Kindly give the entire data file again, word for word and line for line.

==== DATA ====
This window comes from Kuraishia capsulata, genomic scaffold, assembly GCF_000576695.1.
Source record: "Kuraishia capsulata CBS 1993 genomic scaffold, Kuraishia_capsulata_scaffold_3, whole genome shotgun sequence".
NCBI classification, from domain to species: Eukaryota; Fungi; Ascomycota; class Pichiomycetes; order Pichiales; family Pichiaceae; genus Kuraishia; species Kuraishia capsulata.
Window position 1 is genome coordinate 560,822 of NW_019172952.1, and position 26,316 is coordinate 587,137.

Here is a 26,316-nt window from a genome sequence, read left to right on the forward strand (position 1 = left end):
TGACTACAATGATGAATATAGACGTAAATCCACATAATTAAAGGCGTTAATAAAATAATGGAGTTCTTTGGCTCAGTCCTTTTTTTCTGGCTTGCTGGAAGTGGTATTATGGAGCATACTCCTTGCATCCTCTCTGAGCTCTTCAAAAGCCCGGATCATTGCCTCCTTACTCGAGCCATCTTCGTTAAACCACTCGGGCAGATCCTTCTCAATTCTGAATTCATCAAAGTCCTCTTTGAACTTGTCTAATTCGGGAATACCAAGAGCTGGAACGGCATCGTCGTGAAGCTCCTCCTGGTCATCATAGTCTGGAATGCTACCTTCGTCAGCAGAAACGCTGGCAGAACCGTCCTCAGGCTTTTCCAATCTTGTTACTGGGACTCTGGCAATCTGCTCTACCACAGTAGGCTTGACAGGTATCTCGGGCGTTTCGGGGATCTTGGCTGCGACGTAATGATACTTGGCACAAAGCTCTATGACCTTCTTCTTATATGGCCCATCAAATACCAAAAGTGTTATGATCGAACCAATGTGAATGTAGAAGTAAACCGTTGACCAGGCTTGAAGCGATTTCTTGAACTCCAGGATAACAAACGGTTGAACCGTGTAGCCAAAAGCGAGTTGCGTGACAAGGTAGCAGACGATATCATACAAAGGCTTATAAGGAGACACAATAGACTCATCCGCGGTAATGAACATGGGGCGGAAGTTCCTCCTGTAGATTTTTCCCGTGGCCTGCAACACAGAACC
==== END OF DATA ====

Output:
This window comes from Kuraishia capsulata, genomic scaffold, assembly GCF_000576695.1.
Source record: "Kuraishia capsulata CBS 1993 genomic scaffold, Kuraishia_capsulata_scaffold_3, whole genome shotgun sequence".
NCBI classification, from domain to species: Eukaryota; Fungi; Ascomycota; class Pichiomycetes; order Pichiales; family Pichiaceae; genus Kuraishia; species Kuraishia capsulata.
Window position 1 is genome coordinate 560,822 of NW_019172952.1, and position 26,316 is coordinate 587,137.

Here is a 26,316-nt window from a genome sequence, read left to right on the forward strand (position 1 = left end):
TGACTACAATGATGAATATAGACGTAAATCCACATAATTAAAGGCGTTAATAAAATAATGGAGTTCTTTGGCTCAGTCCTTTTTTTCTGGCTTGCTGGAAGTGGTATTATGGAGCATACTCCTTGCATCCTCTCTGAGCTCTTCAAAAGCCCGGATCATTGCCTCCTTACTCGAGCCATCTTCGTTAAACCACTCGGGCAGATCCTTCTCAATTCTGAATTCATCAAAGTCCTCTTTGAACTTGTCTAATTCGGGAATACCAAGAGCTGGAACGGCATCGTCGTGAAGCTCCTCCTGGTCATCATAGTCTGGAATGCTACCTTCGTCAGCAGAAACGCTGGCAGAACCGTCCTCAGGCTTTTCCAATCTTGTTACTGGGACTCTGGCAATCTGCTCTACCACAGTAGGCTTGACAGGTATCTCGGGCGTTTCGGGGATCTTGGCTGCGACGTAATGATACTTGGCACAAAGCTCTATGACCTTCTTCTTATATGGCCCATCAAATACCAAAAGTGTTATGATCGAACCAATGTGAATGTAGAAGTAAACCGTTGACCAGGCTTGAAGCGATTTCTTGAACTCCAGGATAACAAACGGTTGAACCGTGTAGCCAAAAGCGAGTTGCGTGACAAGGTAGCAGACGATATCATACAAAGGCTTATAAGGAGACACAATAGACTCATCCGCGGTAATGAACATGGGGCGGAAGTTCCTCCTGTAGATTTTTCCCGTGGCCTGCAACACAGAACC